When we are showing a vacancy, we are usually in one mode: get it rented. We want the best qualified applicant as soon as possible. We want to find out as much about the person either prior to completing the application. It saves us time right? The more we know sooner, the easier it is for us to weed out the bad candidates. So we ask questions to get some answers and satisfy our curiosity.
Sometimes we are just making friendly conversation and we tend to forget that in the role we are as landlord, what we say to tenants and prospective tenants is scrutinized. So what was meant to be a friendly conversation point about the person may turn into a complicated Fair Housing complaint down the road.
Here’s a list of questions that will you should avoid asking potential renters. Some seem innocuous but can be construed as seeking for discriminatory information.
Where were you born?
This seems harmless but since its asking for information about a protected class (national origin) and it has no bearing on their possible performance as a tenant it’s on the no-no list.
Tell me about your children.
Familial status is a protected class. Phishing for information about the children’s age, grade, etc is a potential Fair Housing lawsuit Wait to find out information about the kids from the application.
Do you need to know where the nearest [mosque, temple, church] is?
No. No. No. You are inquiring about their religion, which again has no bearing on the application. If they ask you where the nearest worship location is, that’s different because you are answering their question. When you someone appears at a showing in unusual religious clothing, don’t make it a point of conversation.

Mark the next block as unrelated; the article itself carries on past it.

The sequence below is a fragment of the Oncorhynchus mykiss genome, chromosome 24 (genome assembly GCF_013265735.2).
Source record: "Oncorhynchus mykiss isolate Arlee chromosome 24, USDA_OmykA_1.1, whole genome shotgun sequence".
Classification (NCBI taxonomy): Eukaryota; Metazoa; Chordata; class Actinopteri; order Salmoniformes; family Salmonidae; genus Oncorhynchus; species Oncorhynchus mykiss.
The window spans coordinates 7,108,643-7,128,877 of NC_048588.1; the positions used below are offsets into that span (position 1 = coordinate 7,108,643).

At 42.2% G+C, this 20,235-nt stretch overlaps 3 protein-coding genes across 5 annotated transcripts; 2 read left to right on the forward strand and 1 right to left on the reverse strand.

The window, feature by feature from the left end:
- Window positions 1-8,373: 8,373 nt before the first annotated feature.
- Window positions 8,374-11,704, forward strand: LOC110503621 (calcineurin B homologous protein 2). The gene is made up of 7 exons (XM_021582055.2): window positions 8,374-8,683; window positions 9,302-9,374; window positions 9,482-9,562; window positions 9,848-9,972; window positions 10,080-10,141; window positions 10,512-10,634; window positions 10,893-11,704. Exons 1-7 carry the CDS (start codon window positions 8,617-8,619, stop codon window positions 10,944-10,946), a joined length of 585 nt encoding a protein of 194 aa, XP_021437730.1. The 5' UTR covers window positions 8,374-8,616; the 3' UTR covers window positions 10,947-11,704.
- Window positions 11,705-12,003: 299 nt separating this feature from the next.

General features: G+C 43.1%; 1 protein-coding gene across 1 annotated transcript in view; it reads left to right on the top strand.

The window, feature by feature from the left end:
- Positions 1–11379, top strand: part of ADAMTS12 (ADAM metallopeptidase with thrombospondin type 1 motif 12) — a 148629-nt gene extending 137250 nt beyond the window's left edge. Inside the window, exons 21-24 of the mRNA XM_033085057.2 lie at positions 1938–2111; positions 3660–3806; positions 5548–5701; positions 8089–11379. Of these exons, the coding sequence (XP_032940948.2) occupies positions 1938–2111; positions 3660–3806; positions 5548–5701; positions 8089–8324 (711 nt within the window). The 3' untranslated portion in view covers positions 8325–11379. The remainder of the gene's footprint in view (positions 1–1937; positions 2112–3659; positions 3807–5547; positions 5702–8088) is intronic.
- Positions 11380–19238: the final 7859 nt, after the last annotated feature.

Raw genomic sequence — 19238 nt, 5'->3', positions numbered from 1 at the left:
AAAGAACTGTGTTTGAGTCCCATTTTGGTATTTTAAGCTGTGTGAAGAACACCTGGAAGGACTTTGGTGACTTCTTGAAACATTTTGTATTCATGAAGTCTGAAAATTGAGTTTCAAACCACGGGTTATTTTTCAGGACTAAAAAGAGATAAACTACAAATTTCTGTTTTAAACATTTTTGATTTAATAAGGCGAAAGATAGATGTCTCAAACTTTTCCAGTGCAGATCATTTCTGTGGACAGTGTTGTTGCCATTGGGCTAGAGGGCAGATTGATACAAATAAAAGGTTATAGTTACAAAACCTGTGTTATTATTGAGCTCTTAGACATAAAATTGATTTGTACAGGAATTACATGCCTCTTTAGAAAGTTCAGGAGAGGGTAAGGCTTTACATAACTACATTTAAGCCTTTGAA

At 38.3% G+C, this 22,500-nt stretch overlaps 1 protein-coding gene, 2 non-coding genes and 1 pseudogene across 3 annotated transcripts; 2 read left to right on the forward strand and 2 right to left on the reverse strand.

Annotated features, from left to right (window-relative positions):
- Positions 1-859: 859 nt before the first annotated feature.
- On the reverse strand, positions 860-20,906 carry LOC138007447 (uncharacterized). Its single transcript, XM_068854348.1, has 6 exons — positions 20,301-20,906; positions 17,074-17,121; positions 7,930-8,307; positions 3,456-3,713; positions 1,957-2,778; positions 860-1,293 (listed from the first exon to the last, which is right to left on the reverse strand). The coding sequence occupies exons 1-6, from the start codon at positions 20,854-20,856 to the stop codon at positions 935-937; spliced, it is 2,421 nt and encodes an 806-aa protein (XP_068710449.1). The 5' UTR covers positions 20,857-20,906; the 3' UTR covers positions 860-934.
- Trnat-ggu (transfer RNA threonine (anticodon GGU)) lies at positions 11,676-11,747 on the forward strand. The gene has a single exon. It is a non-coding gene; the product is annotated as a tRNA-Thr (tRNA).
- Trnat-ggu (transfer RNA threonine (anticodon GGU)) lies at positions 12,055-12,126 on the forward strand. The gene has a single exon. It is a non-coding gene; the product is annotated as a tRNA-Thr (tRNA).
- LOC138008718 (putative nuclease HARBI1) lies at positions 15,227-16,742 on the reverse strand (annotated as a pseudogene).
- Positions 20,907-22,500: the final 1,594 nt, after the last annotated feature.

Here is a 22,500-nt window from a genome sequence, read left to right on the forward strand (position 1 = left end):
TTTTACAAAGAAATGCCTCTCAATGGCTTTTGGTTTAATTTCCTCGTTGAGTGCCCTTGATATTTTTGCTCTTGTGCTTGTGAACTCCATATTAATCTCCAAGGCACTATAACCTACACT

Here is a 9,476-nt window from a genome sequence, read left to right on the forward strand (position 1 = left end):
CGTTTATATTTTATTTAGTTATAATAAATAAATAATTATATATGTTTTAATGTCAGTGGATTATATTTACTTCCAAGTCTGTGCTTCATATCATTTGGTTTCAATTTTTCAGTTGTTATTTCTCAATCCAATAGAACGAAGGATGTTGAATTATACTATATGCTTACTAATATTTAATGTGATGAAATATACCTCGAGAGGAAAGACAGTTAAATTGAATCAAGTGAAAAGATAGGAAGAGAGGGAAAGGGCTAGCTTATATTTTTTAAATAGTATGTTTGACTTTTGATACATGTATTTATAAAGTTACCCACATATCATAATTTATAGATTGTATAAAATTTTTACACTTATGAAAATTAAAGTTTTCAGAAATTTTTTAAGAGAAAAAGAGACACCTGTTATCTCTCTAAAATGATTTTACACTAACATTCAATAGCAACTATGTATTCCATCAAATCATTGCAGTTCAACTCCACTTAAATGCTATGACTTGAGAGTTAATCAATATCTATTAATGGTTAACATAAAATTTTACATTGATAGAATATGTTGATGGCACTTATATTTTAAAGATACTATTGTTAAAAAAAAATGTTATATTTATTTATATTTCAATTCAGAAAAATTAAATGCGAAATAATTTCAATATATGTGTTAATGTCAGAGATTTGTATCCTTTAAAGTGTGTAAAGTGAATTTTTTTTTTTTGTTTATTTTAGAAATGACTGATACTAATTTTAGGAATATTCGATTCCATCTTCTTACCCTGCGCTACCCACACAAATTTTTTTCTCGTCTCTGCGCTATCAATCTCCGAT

You have a nice accent. Where are you from?
This is also a question that inquires about national origin or ethnicity. Your finding out someone is Welsh, Russian, etc which is something that should not have any bearing on their application. This is a hard one for me to follow because I love accents.
Do you have a disability?
….No. Just no It’s rude. It’s common courtesy. It’s a violation of Fair Housing.
Do you have a service animal?
You can ask if they have pets but not specifically service animals. Let the conversation flow naturally. Ask if they have pets, then if they do inquire about the breed, weight and other characteristics you want to know. If the pet is something you don’t accept you can say so. That is when most people will tell you it’s a service animal. You are still getting the information about pets but you are letting them tell you its a service animal.
You can still find out a decent amount about your applicants without probing in areas you shouldn’t. Be methodical with your questions and don’t forget as a landlord doing a showing you are held to a higher standard with your conversation.
Here’s a list of common questions that are still ok to ask:
- Do you have any pets
- When are you looking to move?
- How many vehicles do you have?
- Why are you looking for a new place to live?
- Do you smoke?
- Does your current landlord know you are thinking of moving?
- Do you have any questions for me about the process?
That last one is a GREAT question to ask. It opens the door for them to tell you what might be concerning them about the application. If they are offering you the information without you phishing for it it becomes fair game.